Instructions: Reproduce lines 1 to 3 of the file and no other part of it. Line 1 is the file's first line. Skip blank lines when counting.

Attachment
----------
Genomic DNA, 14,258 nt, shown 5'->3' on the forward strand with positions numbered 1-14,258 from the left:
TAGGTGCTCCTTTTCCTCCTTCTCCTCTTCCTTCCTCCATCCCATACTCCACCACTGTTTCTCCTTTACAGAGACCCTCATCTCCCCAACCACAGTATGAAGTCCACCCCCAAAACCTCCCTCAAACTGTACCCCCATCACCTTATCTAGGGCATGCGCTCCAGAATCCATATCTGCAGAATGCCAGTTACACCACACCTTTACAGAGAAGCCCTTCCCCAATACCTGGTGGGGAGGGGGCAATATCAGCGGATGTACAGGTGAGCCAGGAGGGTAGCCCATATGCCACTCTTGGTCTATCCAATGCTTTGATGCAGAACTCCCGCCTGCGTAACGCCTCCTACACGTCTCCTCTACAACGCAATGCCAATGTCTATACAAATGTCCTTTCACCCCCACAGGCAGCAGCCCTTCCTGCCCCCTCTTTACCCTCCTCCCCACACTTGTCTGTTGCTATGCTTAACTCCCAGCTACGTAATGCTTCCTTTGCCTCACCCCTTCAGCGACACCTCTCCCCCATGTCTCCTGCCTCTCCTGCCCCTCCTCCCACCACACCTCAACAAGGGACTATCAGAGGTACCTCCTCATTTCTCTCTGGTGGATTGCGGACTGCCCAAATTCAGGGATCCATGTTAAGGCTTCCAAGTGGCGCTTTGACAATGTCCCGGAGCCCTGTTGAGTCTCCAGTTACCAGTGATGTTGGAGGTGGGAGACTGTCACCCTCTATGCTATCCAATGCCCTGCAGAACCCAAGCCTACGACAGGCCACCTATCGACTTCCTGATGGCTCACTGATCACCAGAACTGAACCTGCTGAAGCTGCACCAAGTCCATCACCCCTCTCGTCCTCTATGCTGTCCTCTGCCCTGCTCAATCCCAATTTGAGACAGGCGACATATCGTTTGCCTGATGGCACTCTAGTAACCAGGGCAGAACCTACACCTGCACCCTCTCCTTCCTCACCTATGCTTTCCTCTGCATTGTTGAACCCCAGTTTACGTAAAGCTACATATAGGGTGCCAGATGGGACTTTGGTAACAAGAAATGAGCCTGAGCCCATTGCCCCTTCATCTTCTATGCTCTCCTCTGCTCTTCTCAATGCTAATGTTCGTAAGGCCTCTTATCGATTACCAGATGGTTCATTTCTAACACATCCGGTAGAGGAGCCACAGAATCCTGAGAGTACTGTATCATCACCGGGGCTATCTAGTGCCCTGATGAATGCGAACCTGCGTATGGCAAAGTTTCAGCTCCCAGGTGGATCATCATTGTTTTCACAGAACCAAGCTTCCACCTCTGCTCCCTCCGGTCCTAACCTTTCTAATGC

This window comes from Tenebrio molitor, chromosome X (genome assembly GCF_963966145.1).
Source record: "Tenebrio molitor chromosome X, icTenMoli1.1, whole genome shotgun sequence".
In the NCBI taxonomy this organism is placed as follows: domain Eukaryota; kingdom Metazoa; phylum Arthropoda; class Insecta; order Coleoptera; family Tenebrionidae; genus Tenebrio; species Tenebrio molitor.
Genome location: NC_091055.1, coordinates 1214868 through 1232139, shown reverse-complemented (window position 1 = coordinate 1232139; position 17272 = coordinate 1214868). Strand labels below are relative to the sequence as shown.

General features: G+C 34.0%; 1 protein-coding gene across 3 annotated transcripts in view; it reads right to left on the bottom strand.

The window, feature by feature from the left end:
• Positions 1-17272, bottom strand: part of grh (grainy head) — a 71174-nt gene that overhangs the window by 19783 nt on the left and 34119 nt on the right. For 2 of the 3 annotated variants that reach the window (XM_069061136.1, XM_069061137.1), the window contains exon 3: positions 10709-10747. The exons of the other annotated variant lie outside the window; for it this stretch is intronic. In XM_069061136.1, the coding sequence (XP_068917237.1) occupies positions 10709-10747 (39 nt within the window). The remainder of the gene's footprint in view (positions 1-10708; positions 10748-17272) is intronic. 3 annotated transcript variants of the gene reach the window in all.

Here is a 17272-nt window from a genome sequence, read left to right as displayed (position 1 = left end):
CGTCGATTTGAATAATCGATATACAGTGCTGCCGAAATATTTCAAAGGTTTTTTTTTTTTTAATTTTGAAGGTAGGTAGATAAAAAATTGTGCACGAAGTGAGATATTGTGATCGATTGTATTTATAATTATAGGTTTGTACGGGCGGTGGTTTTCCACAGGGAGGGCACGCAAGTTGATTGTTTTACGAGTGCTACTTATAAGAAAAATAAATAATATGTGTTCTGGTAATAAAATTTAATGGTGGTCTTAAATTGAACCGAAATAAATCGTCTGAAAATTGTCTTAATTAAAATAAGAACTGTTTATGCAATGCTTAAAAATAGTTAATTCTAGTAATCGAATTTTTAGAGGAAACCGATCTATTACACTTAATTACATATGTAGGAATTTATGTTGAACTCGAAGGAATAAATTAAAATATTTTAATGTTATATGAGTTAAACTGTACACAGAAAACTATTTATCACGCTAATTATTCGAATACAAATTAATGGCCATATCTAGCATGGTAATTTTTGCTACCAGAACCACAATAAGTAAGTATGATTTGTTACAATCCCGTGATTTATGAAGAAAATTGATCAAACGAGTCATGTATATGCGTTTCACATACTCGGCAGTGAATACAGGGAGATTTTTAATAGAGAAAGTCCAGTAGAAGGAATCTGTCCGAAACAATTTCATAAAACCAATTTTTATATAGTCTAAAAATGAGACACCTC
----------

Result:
Genomic DNA, 14,258 nt, shown 5'->3' on the forward strand with positions numbered 1-14,258 from the left:
TAGGTGCTCCTTTTCCTCCTTCTCCTCTTCCTTCCTCCATCCCATACTCCACCACTGTTTCTCCTTTACAGAGACCCTCATCTCCCCAACCACAGTATGAAGTCCACCCCCAAAACCTCCCTCAAACTGTACCCCCATCACCTTATCTAGGGCATGCGCTCCAGAATCCATATCTGCAGAATGCCAGTTACACCACACCTTTACAGAGAAGCCCTTCCCCAATACCTGGTGGGGAGGGGGCAATATCAGCGGATGTACAGGTGAGCCAGGAGGGTAGCCCATATGCCACTCTTGGTCTATCCAATGCTTTGATGCAGAACTCCCGCCTGCGTAACGCCTCCTACACGTCTCCTCTACAACGCAATGCCAATGTCTATACAAATGTCCTTTCACCCCCACAGGCAGCAGCCCTTCCTGCCCCCTCTTTACCCTCCTCCCCACACTTGTCTGTTGCTATGCTTAACTCCCAGCTACGTAATGCTTCCTTTGCCTCACCCCTTCAGCGACACCTCTCCCCCATGTCTCCTGCCTCTCCTGCCCCTCCTCCCACCACACCTCAACAAGGGACTATCAGAGGTACCTCCTCATTTCTCTCTGGTGGATTGCGGACTGCCCAAATTCAGGGATCCATGTTAAGGCTTCCAAGTGGCGCTTTGACAATGTCCCGGAGCCCTGTTGAGTCTCCAGTTACCAGTGATGTTGGAGGTGGGAGACTGTCACCCTCTATGCTATCCAATGCCCTGCAGAACCCAAGCCTACGACAGGCCACCTATCGACTTCCTGATGGCTCACTGATCACCAGAACTGAACCTGCTGAAGCTGCACCAAGTCCATCACCCCTCTCGTCCTCTATGCTGTCCTCTGCCCTGCTCAATCCCAATTTGAGACAGGCGACATATCGTTTGCCTGATGGCACTCTAGTAACCAGGGCAGAACCTACACCTGCACCCTCTCCTTCCTCACCTATGCTTTCCTCTGCATTGTTGAACCCCAGTTTACGTAAAGCTACATATAGGGTGCCAGATGGGACTTTGGTAACAAGAAATGAGCCTGAGCCCATTGCCCCTTCATCTTCTATGCTCTCCTCTGCTCTTCTCAATGCTAATGTTCGTAAGGCCTCTTATCGATTACCAGATGGTTCATTTCTAACACATCCGGTAGAGGAGCCACAGAATCCTGAGAGTACTGTATCATCACCGGGGCTATCTAGTGCCCTGATGAATGCGAACCTGCGTATGGCAAAGTTTCAGCTCCCAGGTGGATCATCATTGTTTTCACAGAACCAAGCTTCCACCTCTGCTCCCTCCGGTCCTAACCTTTCTAATGC

This window comes from Tenebrio molitor, chromosome X (genome assembly GCF_963966145.1).